Fujitsu, working in collaboration with Professor Norito Kawakami of the University of Tokyo's School of Integrated Health Sciences, has developed the "@kokoro no kenko series," a system for the prevention and early detection of mental disease. This system is used by over one million people every year. It lets employees perform simple mental health checks using personal computers at work. Because it also allows industrial physicians to determine the condition of individual employees, it plays a useful role in the taking of steps to prevent mental disease and improve workplace environments.
Companies that have adopted this system have seen a reduction in health risks, and declines in both the number of employees taking days off and the number days taken off because of mental health problems. The newest version of the system, released in June 2012, includes functions for evaluating degrees of work engagement *1 and workplace social capital for individual employees.
By integrating workplace mental health measures and organizational invigoration initiatives, Fujitsu is helping to create vibrant workplaces.
*1 Work engagement:
The degree to which an individual has a sense of fulfillment, passion, pride, etc. toward his/her job.
The U.K. has suffered repeatedly from flood damage due to increased rainfall brought on by climate change in recent years. In England and Wales, five million people, in over two million households, now live in flood risk areas.
At the Environment Agency, which is responsible for predicting and warning of the risk of flooding from rivers and seas in these areas, legacy systems had made it difficult to issue timely, highly accurate flood warnings. The need to share information took on even greater importance with the catastrophic damage caused by flooding in 2007.
The Floodline Warnings Direct application developed and managed by Fujitsu issues flood alerts to local residents using their preferred communication methods - telephone, SMS, or other communication channel. With over 330,000 registered users, the system promotes swift evacuation and reduces property losses by communicating flood alerts to users - 95% of whom are contacted within 13 minutes after an alert is issued - so they can take appropriate action.
The U.K. had a record amount of rainfall in 2012. Fujitsu, through the provision of rapid, accurate alerts, will continue to help the U.K. reduce losses due to flooding.
With its population continuing to age, Japan experienced more than 6,400 cases of remittance-solicitation fraud, causing losses of around 16.1 billion yen in 2012. Reducing damages and preventing these crimes, which target mainly elderly citizens living alone, are matters of great urgency.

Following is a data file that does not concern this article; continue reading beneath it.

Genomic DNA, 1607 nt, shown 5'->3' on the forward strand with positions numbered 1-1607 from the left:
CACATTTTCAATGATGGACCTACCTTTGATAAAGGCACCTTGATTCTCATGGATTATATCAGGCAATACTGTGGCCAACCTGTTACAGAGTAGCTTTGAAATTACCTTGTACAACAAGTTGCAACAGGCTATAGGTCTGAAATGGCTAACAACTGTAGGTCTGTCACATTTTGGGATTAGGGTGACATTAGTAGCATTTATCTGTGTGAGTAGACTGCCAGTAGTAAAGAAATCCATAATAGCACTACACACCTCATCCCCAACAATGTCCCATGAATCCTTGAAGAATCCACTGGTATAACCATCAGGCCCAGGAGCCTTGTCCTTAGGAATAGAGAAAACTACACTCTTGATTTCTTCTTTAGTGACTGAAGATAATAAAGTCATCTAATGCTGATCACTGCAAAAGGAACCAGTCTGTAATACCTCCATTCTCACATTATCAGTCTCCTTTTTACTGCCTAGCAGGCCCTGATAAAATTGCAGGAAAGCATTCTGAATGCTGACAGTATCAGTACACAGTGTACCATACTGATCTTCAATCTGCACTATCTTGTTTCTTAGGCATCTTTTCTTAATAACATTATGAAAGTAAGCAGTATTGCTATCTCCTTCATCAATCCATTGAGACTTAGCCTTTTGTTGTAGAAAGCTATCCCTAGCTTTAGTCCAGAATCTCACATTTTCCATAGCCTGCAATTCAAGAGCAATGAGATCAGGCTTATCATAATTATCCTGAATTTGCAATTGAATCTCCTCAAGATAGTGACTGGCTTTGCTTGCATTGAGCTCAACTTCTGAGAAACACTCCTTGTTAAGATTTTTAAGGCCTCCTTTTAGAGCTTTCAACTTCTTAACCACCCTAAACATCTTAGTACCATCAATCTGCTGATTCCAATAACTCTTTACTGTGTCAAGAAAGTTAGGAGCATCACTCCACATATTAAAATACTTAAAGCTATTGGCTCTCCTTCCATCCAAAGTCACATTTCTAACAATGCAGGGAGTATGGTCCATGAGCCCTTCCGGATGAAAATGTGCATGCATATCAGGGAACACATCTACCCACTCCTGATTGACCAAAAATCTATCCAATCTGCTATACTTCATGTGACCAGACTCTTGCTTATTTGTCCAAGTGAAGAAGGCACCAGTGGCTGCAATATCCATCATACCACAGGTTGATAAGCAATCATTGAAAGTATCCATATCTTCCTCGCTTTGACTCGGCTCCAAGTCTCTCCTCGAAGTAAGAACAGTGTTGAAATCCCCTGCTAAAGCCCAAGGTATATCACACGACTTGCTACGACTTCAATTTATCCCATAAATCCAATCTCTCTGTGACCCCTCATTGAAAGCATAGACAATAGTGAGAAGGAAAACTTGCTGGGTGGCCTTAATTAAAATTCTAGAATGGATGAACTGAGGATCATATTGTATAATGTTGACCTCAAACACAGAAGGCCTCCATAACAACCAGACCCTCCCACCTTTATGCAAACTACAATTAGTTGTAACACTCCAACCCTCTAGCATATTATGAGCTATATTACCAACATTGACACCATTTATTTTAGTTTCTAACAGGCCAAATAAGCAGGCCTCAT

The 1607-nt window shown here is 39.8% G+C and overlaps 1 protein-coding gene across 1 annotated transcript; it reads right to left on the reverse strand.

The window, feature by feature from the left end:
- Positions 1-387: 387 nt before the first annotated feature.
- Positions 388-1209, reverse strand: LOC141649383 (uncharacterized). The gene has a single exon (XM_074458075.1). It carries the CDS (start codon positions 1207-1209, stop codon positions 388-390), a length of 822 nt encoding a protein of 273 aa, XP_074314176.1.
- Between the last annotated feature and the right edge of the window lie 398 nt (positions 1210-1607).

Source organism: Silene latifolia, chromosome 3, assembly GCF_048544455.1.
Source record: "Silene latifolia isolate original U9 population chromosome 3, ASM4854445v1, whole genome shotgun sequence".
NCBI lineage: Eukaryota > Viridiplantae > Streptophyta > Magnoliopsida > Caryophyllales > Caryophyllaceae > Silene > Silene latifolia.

Fujitsu has developed a system that applies a suspicious-call detection technology that uses voice tone, intonation, fraud-specific keywords, and other data to detect suspicious calls and give call recipients a synthesized-voice warning of the threat at hand. In the world's first field trial of such a system, which began in Okayama Prefecture in August 2012, fraudulent calls were detected with an accuracy of over 90%. The system not only issues warnings to call recipients but also sends email notifications to family members, police, banks, and Fujitsu.
Fujitsu is working to further improve accuracy in field trials of this system, and to make society safer with security solutions via ICT.
With medical costs growing year-by-year, Japan has a growing social need for preventive medicine and early treatment that detect slight signs of illness to prevent illness from developing or becoming severe.
Fujitsu and the Nagoya University Innovative Research Center for Preventive Medical Engineering have begun joint research on collecting and visualizing health information using a wristwatch style health-monitoring device and system to collect, analyze and display data, with an eye toward building a seamless care system covering health maintenance to disease treatment based on collected and visualized individual health/medical information.
This research is using nocturnal enuresis (known as bed-wetting) as a case study. Health-related data (activities, body moisture and environmental data) are automatically collected by a wristwatch style device and daily activities including bed-wetting incidences recorded by families are stored in, and viewable from the cloud. Through this system, the research aims to make it easier to understand a patient's daily activities and status, and to facilitate information sharing between patients and their doctors.
Fujitsu is committed to working with the Innovative Research Center for Preventive Medical Engineering to achieve its goal to enable early treatment and preventive medicine that is optimized for the individual by revealing even minor changes in health status instantaneously.